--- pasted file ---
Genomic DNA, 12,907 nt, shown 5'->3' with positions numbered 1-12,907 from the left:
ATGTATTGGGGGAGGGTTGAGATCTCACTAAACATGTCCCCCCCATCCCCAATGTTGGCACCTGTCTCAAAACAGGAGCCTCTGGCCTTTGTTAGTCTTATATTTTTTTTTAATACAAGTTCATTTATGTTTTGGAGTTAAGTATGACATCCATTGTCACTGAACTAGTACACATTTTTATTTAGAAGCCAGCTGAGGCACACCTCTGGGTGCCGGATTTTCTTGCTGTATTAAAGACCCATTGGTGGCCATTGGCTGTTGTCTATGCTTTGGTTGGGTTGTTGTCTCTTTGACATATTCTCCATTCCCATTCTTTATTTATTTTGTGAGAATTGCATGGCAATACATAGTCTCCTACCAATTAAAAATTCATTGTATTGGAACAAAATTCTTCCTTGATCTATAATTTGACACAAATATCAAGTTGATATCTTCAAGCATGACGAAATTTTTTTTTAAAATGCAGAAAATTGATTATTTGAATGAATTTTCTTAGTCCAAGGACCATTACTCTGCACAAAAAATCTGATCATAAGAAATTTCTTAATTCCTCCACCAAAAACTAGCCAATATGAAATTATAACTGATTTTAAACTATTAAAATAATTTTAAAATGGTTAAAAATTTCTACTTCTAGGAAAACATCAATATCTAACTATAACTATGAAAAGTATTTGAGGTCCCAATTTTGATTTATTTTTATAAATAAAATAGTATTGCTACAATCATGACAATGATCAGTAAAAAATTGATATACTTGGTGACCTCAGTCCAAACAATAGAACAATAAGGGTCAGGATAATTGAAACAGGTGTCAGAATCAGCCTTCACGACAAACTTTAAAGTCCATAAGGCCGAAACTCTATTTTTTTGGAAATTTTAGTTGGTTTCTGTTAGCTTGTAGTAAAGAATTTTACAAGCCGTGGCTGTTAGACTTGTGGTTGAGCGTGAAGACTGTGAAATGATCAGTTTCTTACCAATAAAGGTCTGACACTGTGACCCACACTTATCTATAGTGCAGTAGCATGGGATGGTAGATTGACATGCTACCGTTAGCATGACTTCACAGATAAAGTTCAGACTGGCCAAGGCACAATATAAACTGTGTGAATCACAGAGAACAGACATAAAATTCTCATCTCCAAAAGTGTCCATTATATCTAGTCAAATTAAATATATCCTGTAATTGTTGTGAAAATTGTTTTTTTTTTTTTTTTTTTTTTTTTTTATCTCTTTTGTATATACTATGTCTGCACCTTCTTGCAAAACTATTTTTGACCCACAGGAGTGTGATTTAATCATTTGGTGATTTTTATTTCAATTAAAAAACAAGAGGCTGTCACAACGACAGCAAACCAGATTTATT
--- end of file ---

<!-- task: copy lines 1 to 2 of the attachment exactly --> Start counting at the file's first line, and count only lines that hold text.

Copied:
Genomic DNA, 12,907 nt, shown 5'->3' with positions numbered 1-12,907 from the left:
ATGTATTGGGGGAGGGTTGAGATCTCACTAAACATGTCCCCCCCATCCCCAATGTTGGCACCTGTCTCAAAACAGGAGCCTCTGGCCTTTGTTAGTCTTATATTTTTTTTTAATACAAGTTCATTTATGTTTTGGAGTTAAGTATGACATCCATTGTCACTGAACTAGTACACATTTTTATTTAGAAGCCAGCTGAGGCACACCTCTGGGTGCCGGATTTTCTTGCTGTATTAAAGACCCATTGGTGGCCATTGGCTGTTGTCTATGCTTTGGTTGGGTTGTTGTCTCTTTGACATATTCTCCATTCCCATTCTTTATTTATTTTGTGAGAATTGCATGGCAATACATAGTCTCCTACCAATTAAAAATTCATTGTATTGGAACAAAATTCTTCCTTGATCTATAATTTGACACAAATATCAAGTTGATATCTTCAAGCATGACGAAATTTTTTTTTAAAATGCAGAAAATTGATTATTTGAATGAATTTTCTTAGTCCAAGGACCATTACTCTGCACAAAAAATCTGATCATAAGAAATTTCTTAATTCCTCCACCAAAAACTAGCCAATATGAAATTATAACTGATTTTAAACTATTAAAATAATTTTAAAATGGTTAAAAATTTCTACTTCTAGGAAAACATCAATATCTAACTATAACTATGAAAAGTATTTGAGGTCCCAATTTTGATTTATTTTTATAAATAAAATAGTATTGCTACAATCATGACAATGATCAGTAAAAAATTGATATACTTGGTGACCTCAGTCCAAACAATAGAACAATAAGGGTCAGGATAATTGAAACAGGTGTCAGAATCAGCCTTCACGACAAACTTTAAAGTCCATAAGGCCGAAACTCTATTTTTTTGGAAATTTTAGTTGGTTTCTGTTAGCTTGTAGTAAAGAATTTTACAAGCCGTGGCTGTTAGACTTGTGGTTGAGCGTGAAGACTGTGAAATGATCAGTTTCTTACCAATAAAGGTCTGACACTGTGACCCACACTTATCTATAGTGCAGTAGCATGGGATGGTAGATTGACATGCTACCGTTAGCATGACTTCACAGATAAAGTTCAGACTGGCCAAGGCACAATATAAACTGTGTGAATCACAGAGAACAGACATAAAATTCTCATCTCCAAAAGTGTCCATTATATCTAGTCAAATTAAATATATCCTGTAATTGTTGTGAAAATTGTTTTTTTTTTTTTTTTTTTTTTTTTTTATCTCTTTTGTATATACTATGTCTGCACCTTCTTGCAAAACTATTTTTGACCCACAGGAGTGTGATTTAATCATTTGGTGATTTTTATTTCAATTAAAAAACAAGAGGCTGTCACAACGACAGCAAACCAGATTTATT